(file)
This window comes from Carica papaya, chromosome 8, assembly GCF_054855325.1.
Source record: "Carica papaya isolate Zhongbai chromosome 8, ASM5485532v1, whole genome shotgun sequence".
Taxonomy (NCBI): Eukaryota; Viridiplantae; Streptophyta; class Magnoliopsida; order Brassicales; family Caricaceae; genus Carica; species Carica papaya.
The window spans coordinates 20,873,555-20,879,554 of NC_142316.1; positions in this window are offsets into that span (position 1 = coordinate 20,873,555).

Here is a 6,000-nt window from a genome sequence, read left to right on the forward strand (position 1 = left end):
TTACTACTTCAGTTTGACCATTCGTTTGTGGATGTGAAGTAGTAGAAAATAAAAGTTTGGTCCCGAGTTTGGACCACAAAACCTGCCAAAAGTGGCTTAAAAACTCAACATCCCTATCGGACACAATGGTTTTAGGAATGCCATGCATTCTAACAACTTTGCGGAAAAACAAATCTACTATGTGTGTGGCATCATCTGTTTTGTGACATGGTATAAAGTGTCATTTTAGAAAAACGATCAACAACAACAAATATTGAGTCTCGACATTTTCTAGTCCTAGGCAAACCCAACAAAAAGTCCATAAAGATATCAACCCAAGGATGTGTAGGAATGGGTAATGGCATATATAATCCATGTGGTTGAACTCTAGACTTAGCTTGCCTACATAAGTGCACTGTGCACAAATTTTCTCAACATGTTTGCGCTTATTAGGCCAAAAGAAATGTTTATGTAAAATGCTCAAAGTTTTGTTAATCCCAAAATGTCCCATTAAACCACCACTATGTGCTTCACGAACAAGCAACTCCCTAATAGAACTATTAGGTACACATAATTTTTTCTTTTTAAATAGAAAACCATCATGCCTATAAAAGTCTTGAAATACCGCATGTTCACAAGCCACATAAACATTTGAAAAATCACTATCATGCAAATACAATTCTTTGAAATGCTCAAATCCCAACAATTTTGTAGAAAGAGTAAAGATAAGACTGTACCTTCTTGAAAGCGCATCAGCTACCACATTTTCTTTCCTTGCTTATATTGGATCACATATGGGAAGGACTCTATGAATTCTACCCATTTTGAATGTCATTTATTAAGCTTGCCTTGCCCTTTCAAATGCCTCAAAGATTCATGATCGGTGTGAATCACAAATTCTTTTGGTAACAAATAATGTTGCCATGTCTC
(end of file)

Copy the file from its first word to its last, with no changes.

This window comes from Carica papaya, chromosome 8, assembly GCF_054855325.1.
Source record: "Carica papaya isolate Zhongbai chromosome 8, ASM5485532v1, whole genome shotgun sequence".
Taxonomy (NCBI): Eukaryota; Viridiplantae; Streptophyta; class Magnoliopsida; order Brassicales; family Caricaceae; genus Carica; species Carica papaya.
The window spans coordinates 20,873,555-20,879,554 of NC_142316.1; positions in this window are offsets into that span (position 1 = coordinate 20,873,555).

Here is a 6,000-nt window from a genome sequence, read left to right on the forward strand (position 1 = left end):
TTACTACTTCAGTTTGACCATTCGTTTGTGGATGTGAAGTAGTAGAAAATAAAAGTTTGGTCCCGAGTTTGGACCACAAAACCTGCCAAAAGTGGCTTAAAAACTCAACATCCCTATCGGACACAATGGTTTTAGGAATGCCATGCATTCTAACAACTTTGCGGAAAAACAAATCTACTATGTGTGTGGCATCATCTGTTTTGTGACATGGTATAAAGTGTCATTTTAGAAAAACGATCAACAACAACAAATATTGAGTCTCGACATTTTCTAGTCCTAGGCAAACCCAACAAAAAGTCCATAAAGATATCAACCCAAGGATGTGTAGGAATGGGTAATGGCATATATAATCCATGTGGTTGAACTCTAGACTTAGCTTGCCTACATAAGTGCACTGTGCACAAATTTTCTCAACATGTTTGCGCTTATTAGGCCAAAAGAAATGTTTATGTAAAATGCTCAAAGTTTTGTTAATCCCAAAATGTCCCATTAAACCACCACTATGTGCTTCACGAACAAGCAACTCCCTAATAGAACTATTAGGTACACATAATTTTTTCTTTTTAAATAGAAAACCATCATGCCTATAAAAGTCTTGAAATACCGCATGTTCACAAGCCACATAAACATTTGAAAAATCACTATCATGCAAATACAATTCTTTGAAATGCTCAAATCCCAACAATTTTGTAGAAAGAGTAAAGATAAGACTGTACCTTCTTGAAAGCGCATCAGCTACCACATTTTCTTTCCTTGCTTATATTGGATCACATATGGGAAGGACTCTATGAATTCTACCCATTTTGAATGTCATTTATTAAGCTTGCCTTGCCCTTTCAAATGCCTCAAAGATTCATGATCGGTGTGAATCACAAATTCTTTTGGTAACAAATAATGTTGCCATGTCTC